Computerized tomography of brain and optic nerve in multiple sclerosis. Observations in 100 patients, including serial studies in 16

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Abstract

Computerized tomography (CT) of the brain was carried out in 100 patients with established or suspected multiple sclerosis (MS). The optic nerves were also examined in 53 of these patients. Areas compatible with demyelinating lesions were found in the cerebral hemisphere white matter and less frequently in the brain stem in 47% of cases. The hemisphere lesions were commonly multiple, typically situated in the deep white matter and periventricular regions, and were often asymptomatic. Small areas with unduly low attenuation coefficients were found in one or both optic nerves in 52% of patients in whom the optic nerves were examined. While these areas may represent demyelinating lesions their significance remains uncertain in view of poor correlation with clinical and electrophysiological parameters of optic nerve damage. Cerebral cortical atrophy and/or ventricular dilatation was found in 44% of cases, the frequency and severity of atrophy increasing with age and duration of disease. Serial studies after intervals of up to 21 months were performed in 16 patients, providing the opportunity to study the natural history of the cerebral lesions. While in some cases no significant change occurred, in others white matter lesions underwent an increase, or a reduction in size, and in some cases new lesions appeared. In some patients minor degrees of atrophy became apparent over the period of the study. The value of CT in the investigation of patients with suspected MS and as a means of studying the natural history of the disease is discussed.

Original languageEnglish
Pages (from-to)411-426
Number of pages16
JournalJournal of the Neurological Sciences
Volume36
Issue number3
DOIs
Publication statusPublished - 1978
Externally publishedYes

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Optic Nerve
Multiple Sclerosis
Tomography
Brain
Atrophy
Cerebrum
Natural History
Brain Stem
Dilatation
White Matter

Cite this

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title = "Computerized tomography of brain and optic nerve in multiple sclerosis. Observations in 100 patients, including serial studies in 16",
abstract = "Computerized tomography (CT) of the brain was carried out in 100 patients with established or suspected multiple sclerosis (MS). The optic nerves were also examined in 53 of these patients. Areas compatible with demyelinating lesions were found in the cerebral hemisphere white matter and less frequently in the brain stem in 47{\%} of cases. The hemisphere lesions were commonly multiple, typically situated in the deep white matter and periventricular regions, and were often asymptomatic. Small areas with unduly low attenuation coefficients were found in one or both optic nerves in 52{\%} of patients in whom the optic nerves were examined. While these areas may represent demyelinating lesions their significance remains uncertain in view of poor correlation with clinical and electrophysiological parameters of optic nerve damage. Cerebral cortical atrophy and/or ventricular dilatation was found in 44{\%} of cases, the frequency and severity of atrophy increasing with age and duration of disease. Serial studies after intervals of up to 21 months were performed in 16 patients, providing the opportunity to study the natural history of the cerebral lesions. While in some cases no significant change occurred, in others white matter lesions underwent an increase, or a reduction in size, and in some cases new lesions appeared. In some patients minor degrees of atrophy became apparent over the period of the study. The value of CT in the investigation of patients with suspected MS and as a means of studying the natural history of the disease is discussed.",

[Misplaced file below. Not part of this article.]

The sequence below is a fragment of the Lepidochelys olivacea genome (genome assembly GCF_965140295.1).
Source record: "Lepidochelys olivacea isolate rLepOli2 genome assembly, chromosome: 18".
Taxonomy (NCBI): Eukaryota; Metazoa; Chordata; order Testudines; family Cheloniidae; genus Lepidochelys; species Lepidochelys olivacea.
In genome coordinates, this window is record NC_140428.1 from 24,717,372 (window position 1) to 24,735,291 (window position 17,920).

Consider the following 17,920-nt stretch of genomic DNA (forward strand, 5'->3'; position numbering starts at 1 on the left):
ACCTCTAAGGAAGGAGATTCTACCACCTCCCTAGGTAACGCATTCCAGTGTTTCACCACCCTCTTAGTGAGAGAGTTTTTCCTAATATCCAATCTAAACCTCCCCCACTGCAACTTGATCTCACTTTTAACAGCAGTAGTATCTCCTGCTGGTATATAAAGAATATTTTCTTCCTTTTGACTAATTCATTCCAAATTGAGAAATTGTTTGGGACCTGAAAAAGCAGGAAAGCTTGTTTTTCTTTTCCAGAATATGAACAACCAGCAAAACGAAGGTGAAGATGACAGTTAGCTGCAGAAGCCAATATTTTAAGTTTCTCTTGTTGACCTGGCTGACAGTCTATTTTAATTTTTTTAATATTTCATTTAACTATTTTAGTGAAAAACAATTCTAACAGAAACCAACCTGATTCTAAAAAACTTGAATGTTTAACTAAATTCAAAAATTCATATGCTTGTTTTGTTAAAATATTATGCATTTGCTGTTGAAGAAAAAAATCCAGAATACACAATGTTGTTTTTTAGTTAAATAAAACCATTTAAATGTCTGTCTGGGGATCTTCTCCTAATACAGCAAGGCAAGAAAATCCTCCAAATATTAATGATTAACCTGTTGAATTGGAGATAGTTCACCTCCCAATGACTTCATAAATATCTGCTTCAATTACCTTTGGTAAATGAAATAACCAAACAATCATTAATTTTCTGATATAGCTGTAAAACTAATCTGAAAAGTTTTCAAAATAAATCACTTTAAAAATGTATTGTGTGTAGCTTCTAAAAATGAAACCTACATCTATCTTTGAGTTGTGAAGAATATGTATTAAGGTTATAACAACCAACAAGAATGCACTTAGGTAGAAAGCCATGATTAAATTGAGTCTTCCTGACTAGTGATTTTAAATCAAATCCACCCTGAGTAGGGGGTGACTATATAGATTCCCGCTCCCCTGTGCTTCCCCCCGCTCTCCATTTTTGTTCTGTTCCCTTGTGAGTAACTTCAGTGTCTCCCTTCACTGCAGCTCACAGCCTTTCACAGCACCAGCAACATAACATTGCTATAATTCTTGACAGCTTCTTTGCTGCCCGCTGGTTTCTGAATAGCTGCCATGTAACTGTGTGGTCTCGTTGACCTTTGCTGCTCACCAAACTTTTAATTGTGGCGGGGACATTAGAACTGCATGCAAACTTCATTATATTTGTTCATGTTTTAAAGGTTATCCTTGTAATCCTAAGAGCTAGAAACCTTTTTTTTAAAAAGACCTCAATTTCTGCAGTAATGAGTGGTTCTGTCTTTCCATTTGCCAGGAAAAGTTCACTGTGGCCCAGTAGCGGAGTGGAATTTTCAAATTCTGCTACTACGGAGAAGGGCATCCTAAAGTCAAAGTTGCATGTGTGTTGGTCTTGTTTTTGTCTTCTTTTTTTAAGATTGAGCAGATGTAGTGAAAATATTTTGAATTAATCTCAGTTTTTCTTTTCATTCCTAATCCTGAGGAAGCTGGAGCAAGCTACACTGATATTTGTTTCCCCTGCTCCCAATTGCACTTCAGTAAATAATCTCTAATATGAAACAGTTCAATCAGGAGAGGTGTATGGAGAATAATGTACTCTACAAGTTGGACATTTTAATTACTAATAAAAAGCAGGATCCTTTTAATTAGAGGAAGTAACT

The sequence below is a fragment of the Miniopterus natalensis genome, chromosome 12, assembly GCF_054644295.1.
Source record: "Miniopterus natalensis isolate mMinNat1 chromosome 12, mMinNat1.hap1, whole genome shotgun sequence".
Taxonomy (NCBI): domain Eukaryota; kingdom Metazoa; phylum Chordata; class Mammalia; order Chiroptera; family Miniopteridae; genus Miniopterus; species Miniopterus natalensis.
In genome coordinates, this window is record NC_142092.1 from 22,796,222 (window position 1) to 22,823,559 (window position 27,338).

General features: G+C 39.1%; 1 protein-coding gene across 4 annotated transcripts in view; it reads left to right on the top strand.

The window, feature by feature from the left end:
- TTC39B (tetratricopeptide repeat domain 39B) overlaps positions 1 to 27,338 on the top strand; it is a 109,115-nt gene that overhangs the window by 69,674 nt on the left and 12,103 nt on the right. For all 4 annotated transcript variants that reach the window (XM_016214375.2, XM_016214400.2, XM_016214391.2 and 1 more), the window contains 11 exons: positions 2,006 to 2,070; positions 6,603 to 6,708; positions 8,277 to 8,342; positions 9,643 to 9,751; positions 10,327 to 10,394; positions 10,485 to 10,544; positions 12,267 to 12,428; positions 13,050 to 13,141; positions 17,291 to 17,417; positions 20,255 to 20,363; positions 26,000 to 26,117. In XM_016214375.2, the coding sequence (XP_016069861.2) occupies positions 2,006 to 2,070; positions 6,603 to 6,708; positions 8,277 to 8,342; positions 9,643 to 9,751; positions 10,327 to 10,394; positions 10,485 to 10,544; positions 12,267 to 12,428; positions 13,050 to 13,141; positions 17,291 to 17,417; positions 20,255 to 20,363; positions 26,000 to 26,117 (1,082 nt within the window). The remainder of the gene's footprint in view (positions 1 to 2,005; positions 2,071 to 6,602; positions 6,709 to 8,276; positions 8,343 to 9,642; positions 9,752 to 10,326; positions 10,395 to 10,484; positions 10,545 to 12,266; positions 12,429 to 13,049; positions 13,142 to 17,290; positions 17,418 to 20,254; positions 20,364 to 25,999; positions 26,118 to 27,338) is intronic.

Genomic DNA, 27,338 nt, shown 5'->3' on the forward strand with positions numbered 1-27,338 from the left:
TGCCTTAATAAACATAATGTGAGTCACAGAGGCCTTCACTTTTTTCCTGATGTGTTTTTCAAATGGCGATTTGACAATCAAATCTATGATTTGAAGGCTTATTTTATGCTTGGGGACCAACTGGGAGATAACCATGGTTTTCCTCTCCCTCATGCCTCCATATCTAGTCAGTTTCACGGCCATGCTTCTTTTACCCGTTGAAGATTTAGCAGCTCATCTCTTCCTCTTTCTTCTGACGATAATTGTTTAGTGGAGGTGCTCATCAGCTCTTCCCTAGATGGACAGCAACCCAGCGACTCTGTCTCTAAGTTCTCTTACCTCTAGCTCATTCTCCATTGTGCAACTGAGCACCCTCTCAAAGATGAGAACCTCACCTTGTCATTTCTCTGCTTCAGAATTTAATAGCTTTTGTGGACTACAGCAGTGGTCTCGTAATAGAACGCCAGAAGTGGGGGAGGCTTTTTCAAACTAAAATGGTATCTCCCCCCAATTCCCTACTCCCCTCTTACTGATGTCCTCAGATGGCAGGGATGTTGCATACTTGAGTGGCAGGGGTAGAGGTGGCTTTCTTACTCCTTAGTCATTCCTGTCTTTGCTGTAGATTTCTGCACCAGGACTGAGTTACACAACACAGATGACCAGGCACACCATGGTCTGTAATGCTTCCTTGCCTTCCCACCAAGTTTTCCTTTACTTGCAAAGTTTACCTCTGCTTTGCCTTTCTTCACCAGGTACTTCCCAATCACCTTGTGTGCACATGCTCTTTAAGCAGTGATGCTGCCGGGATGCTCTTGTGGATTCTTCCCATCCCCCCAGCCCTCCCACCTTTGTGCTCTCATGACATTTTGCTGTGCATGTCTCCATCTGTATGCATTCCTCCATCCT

author = "Cala, {L. A.} and Mastaglia, {F. L.} and Black, {J. L.}",
year = "1978",
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AB - Computerized tomography (CT) of the brain was carried out in 100 patients with established or suspected multiple sclerosis (MS). The optic nerves were also examined in 53 of these patients. Areas compatible with demyelinating lesions were found in the cerebral hemisphere white matter and less frequently in the brain stem in 47% of cases. The hemisphere lesions were commonly multiple, typically situated in the deep white matter and periventricular regions, and were often asymptomatic. Small areas with unduly low attenuation coefficients were found in one or both optic nerves in 52% of patients in whom the optic nerves were examined. While these areas may represent demyelinating lesions their significance remains uncertain in view of poor correlation with clinical and electrophysiological parameters of optic nerve damage. Cerebral cortical atrophy and/or ventricular dilatation was found in 44% of cases, the frequency and severity of atrophy increasing with age and duration of disease. Serial studies after intervals of up to 21 months were performed in 16 patients, providing the opportunity to study the natural history of the cerebral lesions. While in some cases no significant change occurred, in others white matter lesions underwent an increase, or a reduction in size, and in some cases new lesions appeared. In some patients minor degrees of atrophy became apparent over the period of the study. The value of CT in the investigation of patients with suspected MS and as a means of studying the natural history of the disease is discussed.

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